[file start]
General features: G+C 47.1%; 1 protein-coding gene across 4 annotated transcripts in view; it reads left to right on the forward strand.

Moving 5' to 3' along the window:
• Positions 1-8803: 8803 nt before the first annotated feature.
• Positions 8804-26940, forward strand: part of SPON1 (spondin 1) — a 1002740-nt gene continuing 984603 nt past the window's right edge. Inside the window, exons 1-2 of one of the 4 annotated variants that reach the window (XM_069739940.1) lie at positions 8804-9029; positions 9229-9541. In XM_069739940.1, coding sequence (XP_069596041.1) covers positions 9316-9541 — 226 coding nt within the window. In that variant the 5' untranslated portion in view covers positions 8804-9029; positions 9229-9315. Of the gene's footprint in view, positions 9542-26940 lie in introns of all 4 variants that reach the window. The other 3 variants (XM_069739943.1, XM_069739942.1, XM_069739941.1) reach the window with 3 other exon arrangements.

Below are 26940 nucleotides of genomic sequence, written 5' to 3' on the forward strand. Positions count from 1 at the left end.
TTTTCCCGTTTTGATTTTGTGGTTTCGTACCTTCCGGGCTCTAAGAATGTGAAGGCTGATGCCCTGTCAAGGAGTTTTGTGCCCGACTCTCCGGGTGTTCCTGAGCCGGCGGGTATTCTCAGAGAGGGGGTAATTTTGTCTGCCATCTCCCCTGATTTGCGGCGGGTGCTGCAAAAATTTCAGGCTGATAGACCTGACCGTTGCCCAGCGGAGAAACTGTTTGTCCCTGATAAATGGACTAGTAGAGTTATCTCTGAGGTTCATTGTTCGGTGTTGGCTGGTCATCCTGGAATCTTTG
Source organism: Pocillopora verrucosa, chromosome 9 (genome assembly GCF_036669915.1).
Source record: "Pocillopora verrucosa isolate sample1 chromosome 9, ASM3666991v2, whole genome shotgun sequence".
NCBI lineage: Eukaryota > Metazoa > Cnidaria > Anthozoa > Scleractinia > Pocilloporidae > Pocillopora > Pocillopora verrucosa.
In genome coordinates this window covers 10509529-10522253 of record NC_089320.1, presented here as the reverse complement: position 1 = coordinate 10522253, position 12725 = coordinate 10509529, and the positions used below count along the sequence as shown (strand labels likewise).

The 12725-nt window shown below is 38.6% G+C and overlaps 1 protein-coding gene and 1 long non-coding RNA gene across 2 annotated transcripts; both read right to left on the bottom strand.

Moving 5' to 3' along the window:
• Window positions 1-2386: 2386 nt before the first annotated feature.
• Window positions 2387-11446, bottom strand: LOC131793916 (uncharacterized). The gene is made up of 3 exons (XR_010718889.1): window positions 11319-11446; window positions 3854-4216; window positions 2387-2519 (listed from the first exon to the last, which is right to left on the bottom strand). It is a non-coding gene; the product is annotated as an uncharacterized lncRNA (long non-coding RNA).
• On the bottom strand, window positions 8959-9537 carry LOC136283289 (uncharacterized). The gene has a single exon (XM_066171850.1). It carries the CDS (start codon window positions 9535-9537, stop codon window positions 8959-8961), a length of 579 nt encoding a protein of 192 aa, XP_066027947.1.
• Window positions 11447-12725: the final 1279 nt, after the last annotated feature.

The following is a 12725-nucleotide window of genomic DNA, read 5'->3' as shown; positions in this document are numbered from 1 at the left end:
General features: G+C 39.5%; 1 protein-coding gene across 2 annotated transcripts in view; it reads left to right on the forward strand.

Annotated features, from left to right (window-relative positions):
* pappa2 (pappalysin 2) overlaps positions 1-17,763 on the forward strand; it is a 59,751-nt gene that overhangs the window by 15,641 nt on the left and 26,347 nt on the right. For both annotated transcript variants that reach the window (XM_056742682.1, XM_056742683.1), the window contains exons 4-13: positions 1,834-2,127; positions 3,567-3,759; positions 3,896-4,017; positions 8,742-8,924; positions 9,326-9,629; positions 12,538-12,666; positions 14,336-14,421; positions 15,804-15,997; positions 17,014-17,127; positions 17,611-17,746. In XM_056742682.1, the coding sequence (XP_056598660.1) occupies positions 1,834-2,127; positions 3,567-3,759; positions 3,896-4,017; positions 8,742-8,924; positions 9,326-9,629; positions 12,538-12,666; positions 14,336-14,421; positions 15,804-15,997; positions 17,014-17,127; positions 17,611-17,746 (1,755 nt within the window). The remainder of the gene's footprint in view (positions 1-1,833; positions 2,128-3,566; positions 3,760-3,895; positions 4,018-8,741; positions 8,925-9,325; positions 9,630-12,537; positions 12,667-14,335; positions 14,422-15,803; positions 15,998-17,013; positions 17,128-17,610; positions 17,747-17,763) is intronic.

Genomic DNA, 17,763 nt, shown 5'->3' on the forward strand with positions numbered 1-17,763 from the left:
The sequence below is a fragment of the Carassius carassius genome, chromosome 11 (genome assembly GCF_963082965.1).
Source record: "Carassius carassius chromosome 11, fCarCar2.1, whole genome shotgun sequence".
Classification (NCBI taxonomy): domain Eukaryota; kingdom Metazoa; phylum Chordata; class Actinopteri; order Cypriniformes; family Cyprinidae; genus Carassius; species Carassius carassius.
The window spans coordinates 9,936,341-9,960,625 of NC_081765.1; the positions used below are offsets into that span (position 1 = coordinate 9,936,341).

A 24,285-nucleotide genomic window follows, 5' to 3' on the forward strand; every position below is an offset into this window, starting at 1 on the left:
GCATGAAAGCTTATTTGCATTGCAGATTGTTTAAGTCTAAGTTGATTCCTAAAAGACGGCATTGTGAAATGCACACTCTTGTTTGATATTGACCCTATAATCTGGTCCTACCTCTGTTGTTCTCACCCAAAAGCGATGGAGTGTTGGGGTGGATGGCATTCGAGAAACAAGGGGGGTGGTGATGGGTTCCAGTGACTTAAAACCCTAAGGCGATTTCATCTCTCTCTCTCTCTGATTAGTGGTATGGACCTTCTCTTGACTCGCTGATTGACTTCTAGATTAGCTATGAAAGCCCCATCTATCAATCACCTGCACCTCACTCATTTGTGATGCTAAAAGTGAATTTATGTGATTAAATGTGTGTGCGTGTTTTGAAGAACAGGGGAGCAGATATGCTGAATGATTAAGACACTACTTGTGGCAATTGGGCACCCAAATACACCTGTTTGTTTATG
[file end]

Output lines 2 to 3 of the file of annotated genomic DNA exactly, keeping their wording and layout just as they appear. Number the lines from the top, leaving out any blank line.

Moving 5' to 3' along the window:
• Positions 1-8803: 8803 nt before the first annotated feature.